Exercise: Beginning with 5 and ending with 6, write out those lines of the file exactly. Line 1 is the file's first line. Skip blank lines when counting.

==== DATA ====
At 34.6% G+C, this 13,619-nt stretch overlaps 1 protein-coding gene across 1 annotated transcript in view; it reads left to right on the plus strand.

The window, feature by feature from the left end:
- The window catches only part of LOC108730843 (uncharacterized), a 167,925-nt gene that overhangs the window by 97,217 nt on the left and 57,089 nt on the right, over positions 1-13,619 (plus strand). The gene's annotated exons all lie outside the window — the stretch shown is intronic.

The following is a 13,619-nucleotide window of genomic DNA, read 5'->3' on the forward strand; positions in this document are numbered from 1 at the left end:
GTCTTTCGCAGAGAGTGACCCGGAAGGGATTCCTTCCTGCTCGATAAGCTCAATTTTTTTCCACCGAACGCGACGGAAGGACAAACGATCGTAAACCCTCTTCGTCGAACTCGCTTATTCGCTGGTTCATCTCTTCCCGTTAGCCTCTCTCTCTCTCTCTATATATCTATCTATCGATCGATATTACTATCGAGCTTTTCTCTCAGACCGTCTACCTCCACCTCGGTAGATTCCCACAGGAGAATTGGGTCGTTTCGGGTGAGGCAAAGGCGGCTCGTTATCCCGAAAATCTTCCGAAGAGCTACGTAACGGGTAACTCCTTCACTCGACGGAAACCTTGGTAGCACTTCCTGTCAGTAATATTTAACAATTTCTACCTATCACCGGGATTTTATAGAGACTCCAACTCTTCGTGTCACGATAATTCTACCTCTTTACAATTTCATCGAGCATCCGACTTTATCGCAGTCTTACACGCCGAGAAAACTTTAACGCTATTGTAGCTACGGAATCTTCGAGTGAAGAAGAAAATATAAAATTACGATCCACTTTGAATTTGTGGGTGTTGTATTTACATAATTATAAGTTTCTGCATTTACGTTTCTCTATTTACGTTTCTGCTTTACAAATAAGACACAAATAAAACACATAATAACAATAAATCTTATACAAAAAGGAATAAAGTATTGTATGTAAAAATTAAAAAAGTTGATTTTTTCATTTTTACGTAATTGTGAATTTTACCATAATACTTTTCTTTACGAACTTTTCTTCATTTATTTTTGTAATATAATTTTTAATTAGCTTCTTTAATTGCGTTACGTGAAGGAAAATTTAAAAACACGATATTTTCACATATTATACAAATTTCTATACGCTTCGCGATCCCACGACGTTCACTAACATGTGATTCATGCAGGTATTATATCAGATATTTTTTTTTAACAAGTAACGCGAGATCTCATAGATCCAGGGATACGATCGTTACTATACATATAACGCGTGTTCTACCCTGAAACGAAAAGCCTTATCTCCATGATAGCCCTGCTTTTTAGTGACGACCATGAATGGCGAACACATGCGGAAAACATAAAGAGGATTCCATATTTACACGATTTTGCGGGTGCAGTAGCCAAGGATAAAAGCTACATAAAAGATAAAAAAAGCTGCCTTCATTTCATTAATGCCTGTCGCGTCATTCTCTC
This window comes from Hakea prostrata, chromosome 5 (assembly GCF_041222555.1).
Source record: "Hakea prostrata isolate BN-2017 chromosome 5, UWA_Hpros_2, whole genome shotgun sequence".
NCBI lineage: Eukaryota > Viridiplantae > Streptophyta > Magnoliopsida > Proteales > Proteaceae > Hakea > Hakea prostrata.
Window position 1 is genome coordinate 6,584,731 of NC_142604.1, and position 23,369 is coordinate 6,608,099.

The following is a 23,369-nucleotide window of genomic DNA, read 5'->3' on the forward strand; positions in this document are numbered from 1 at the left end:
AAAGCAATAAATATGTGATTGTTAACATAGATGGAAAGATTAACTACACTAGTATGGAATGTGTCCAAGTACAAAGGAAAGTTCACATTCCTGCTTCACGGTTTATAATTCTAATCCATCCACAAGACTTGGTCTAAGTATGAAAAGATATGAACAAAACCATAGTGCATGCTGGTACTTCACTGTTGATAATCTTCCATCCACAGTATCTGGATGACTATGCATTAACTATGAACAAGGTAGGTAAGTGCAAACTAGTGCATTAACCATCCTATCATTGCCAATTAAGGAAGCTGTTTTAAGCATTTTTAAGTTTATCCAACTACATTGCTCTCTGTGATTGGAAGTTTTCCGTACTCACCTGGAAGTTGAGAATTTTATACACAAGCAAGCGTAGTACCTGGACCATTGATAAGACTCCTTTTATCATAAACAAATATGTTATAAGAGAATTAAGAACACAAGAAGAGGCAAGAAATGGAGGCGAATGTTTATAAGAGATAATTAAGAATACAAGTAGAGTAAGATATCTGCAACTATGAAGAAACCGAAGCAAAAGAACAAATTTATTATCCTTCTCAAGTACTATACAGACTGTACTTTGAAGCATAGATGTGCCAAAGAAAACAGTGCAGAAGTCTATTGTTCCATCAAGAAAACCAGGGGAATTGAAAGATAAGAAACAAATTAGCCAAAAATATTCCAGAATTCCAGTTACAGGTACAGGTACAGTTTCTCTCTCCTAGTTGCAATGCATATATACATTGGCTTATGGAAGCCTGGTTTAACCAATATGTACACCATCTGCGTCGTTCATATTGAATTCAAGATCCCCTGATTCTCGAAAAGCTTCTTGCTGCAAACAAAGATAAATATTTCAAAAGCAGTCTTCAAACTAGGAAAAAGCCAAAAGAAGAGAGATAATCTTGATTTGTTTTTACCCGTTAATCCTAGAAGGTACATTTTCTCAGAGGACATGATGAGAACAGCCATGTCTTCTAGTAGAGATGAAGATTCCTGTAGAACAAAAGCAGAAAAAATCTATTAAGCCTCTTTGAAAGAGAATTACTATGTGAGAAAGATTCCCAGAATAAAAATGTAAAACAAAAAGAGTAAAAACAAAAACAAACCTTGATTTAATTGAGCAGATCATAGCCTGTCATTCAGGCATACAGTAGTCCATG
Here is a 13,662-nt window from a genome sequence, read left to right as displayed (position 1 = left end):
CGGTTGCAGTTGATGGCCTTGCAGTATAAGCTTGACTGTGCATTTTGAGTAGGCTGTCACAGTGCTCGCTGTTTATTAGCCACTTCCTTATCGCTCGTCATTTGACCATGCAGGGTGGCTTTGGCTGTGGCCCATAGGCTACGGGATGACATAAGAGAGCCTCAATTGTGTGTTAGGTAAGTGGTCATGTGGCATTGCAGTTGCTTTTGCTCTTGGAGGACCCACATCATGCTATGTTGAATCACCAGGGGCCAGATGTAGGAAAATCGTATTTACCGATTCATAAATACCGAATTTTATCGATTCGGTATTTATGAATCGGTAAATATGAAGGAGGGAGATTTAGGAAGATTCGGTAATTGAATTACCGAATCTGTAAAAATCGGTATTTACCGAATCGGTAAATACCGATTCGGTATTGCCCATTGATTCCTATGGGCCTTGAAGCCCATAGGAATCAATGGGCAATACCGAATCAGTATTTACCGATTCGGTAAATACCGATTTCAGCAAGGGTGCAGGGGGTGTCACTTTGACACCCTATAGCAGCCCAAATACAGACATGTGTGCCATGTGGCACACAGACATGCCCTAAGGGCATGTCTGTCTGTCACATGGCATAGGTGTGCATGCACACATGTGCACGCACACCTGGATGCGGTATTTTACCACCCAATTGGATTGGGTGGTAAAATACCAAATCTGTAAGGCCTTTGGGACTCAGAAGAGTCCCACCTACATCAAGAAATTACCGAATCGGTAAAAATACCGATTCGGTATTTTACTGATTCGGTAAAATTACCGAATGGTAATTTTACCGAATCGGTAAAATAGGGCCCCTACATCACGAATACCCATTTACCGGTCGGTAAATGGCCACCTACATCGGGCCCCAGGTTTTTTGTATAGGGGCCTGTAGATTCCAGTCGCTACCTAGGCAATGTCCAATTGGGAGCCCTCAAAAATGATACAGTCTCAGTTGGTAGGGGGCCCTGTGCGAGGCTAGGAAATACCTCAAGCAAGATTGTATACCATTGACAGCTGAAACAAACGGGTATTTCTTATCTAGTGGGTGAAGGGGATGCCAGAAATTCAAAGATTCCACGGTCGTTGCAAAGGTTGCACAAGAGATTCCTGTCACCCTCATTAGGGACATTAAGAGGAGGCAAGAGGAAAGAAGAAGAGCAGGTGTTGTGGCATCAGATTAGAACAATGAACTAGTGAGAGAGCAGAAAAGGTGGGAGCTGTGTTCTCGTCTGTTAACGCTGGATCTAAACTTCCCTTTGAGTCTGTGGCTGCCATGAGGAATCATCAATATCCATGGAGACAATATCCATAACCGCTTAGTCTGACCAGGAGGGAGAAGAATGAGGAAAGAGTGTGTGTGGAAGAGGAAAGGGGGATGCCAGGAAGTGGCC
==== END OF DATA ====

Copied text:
GTCTTTCGCAGAGAGTGACCCGGAAGGGATTCCTTCCTGCTCGATAAGCTCAATTTTTTTCCACCGAACGCGACGGAAGGACAAACGATCGTAAACCCTCTTCGTCGAACTCGCTTATTCGCTGGTTCATCTCTTCCCGTTAGCCTCTCTCTCTCTCTCTATATATCTATCTATCGATCGATATTACTATCGAGCTTTTCTCTCAGACCGTCTACCTCCACCTCGGTAGATTCCCACAGGAGAATTGGGTCGTTTCGGGTGAGGCAAAGGCGGCTCGTTATCCCGAAAATCTTCCGAAGAGCTACGTAACGGGTAACTCCTTCACTCGACGGAAACCTTGGTAGCACTTCCTGTCAGTAATATTTAACAATTTCTACCTATCACCGGGATTTTATAGAGACTCCAACTCTTCGTGTCACGATAATTCTACCTCTTTACAATTTCATCGAGCATCCGACTTTATCGCAGTCTTACACGCCGAGAAAACTTTAACGCTATTGTAGCTACGGAATCTTCGAGTGAAGAAGAAAATATAAAATTACGATCCACTTTGAATTTGTGGGTGTTGTATTTACATAATTATAAGTTTCTGCATTTACGTTTCTCTATTTACGTTTCTGCTTTACAAATAAGACACAAATAAAACACATAATAACAATAAATCTTATACAAAAAGGAATAAAGTATTGTATGTAAAAATTAAAAAAGTTGATTTTTTCATTTTTACGTAATTGTGAATTTTACCATAATACTTTTCTTTACGAACTTTTCTTCATTTATTTTTGTAATATAATTTTTAATTAGCTTCTTTAATTGCGTTACGTGAAGGAAAATTTAAAAACACGATATTTTCACATATTATACAAATTTCTATACGCTTCGCGATCCCACGACGTTCACTAACATGTGATTCATGCAGGTATTATATCAGATATTTTTTTTTAACAAGTAACGCGAGATCTCATAGATCCAGGGATACGATCGTTACTATACATATAACGCGTGTTCTACCCTGAAACGAAAAGCCTTATCTCCATGATAGCCCTGCTTTTTAGTGACGACCATGAATGGCGAACACATGCGGAAAACATAAAGAGGATTCCATATTTACACGATTTTGCGGGTGCAGTAGCCAAGGATAAAAGCTACATAAAAGATAAAAAAAGCTGCCTTCATTTCATTAATGCCTGTCGCGTCATTCTCTC
This window comes from Hakea prostrata, chromosome 5 (assembly GCF_041222555.1).